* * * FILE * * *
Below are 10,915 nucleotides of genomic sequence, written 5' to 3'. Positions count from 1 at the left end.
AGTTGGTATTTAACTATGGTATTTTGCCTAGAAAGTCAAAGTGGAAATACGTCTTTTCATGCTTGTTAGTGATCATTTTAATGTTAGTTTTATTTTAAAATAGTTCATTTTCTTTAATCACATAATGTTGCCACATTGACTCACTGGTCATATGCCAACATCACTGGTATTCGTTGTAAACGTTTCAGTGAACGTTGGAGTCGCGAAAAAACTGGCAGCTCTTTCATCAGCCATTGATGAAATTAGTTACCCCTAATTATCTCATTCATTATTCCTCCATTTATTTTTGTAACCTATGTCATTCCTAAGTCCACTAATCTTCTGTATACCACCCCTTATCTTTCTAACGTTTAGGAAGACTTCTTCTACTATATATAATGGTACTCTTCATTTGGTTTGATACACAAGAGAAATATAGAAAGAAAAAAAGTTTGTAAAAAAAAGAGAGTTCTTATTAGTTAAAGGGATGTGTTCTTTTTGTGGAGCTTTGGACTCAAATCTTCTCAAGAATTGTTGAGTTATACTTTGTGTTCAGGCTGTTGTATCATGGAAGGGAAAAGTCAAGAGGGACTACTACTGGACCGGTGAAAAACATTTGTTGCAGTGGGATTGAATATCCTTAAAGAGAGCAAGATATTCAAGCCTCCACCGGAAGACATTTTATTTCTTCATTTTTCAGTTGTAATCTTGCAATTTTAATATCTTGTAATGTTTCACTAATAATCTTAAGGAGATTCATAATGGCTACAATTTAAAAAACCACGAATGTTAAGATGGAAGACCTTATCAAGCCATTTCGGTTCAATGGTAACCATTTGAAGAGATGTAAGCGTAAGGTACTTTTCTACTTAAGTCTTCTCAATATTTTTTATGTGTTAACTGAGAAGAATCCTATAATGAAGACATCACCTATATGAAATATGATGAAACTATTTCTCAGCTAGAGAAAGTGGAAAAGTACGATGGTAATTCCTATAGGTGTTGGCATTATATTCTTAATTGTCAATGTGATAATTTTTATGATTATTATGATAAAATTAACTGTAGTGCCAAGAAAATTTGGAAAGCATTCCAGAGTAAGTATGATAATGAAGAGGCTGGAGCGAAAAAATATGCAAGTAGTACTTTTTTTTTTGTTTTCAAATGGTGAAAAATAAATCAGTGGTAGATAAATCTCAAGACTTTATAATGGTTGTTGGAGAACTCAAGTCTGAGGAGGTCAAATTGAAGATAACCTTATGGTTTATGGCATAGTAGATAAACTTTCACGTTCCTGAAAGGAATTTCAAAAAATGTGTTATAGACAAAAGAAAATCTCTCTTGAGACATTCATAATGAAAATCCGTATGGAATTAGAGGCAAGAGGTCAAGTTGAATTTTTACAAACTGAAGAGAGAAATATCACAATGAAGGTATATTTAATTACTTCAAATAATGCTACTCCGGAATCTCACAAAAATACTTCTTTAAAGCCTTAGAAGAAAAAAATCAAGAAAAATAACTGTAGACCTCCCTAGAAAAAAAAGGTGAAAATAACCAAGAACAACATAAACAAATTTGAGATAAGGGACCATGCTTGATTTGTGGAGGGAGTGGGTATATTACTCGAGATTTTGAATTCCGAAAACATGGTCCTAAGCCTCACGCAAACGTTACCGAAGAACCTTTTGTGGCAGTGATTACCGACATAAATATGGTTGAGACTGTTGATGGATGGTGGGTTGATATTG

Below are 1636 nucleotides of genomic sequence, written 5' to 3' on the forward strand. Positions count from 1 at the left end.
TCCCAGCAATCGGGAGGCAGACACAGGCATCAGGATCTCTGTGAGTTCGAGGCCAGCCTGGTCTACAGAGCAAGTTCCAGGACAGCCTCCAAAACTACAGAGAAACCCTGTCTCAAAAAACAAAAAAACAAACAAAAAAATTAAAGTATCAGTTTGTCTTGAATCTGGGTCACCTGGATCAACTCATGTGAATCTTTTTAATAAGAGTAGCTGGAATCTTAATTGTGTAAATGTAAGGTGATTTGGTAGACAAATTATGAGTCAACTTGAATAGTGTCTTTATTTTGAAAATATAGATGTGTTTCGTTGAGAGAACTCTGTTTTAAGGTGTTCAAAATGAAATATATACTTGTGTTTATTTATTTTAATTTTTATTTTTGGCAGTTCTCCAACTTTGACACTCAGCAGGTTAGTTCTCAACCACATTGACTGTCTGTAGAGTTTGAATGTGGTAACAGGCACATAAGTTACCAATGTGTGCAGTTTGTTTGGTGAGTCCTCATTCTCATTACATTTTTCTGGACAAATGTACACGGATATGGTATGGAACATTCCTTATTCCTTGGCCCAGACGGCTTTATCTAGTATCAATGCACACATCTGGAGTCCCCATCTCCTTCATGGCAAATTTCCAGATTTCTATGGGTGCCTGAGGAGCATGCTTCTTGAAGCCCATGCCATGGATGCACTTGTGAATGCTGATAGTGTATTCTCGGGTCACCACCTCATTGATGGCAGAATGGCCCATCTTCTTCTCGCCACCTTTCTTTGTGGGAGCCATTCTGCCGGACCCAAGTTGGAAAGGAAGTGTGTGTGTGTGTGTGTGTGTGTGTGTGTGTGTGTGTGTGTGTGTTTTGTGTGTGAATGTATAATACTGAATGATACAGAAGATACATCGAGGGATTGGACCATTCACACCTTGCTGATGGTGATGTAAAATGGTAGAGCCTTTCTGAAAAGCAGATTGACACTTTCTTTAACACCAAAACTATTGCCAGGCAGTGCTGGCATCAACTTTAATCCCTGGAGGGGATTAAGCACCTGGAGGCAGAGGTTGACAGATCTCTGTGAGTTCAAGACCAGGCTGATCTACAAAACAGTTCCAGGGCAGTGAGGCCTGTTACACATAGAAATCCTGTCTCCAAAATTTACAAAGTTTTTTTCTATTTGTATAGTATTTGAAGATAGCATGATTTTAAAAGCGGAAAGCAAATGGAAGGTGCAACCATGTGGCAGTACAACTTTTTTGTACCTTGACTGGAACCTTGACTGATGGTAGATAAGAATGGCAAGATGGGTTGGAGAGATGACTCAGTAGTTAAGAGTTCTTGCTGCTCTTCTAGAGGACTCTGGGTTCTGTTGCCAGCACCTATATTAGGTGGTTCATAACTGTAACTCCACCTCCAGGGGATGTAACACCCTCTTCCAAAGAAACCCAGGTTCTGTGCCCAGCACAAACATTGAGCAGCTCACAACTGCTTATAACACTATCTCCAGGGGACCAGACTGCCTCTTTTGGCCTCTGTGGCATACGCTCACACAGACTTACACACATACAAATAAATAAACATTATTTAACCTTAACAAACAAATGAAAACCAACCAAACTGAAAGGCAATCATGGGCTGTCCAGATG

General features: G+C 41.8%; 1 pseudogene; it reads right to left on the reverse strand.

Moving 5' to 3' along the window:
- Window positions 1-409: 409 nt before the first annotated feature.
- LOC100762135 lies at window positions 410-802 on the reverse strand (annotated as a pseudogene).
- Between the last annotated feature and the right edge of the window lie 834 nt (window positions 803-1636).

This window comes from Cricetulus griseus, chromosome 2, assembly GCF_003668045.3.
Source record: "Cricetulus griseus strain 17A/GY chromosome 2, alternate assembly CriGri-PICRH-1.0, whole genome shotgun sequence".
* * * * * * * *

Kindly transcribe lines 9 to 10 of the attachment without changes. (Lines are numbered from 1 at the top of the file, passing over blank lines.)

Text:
- Between the last annotated feature and the right edge of the window lie 834 nt (window positions 803-1636).

This window comes from Cricetulus griseus, chromosome 2, assembly GCF_003668045.3.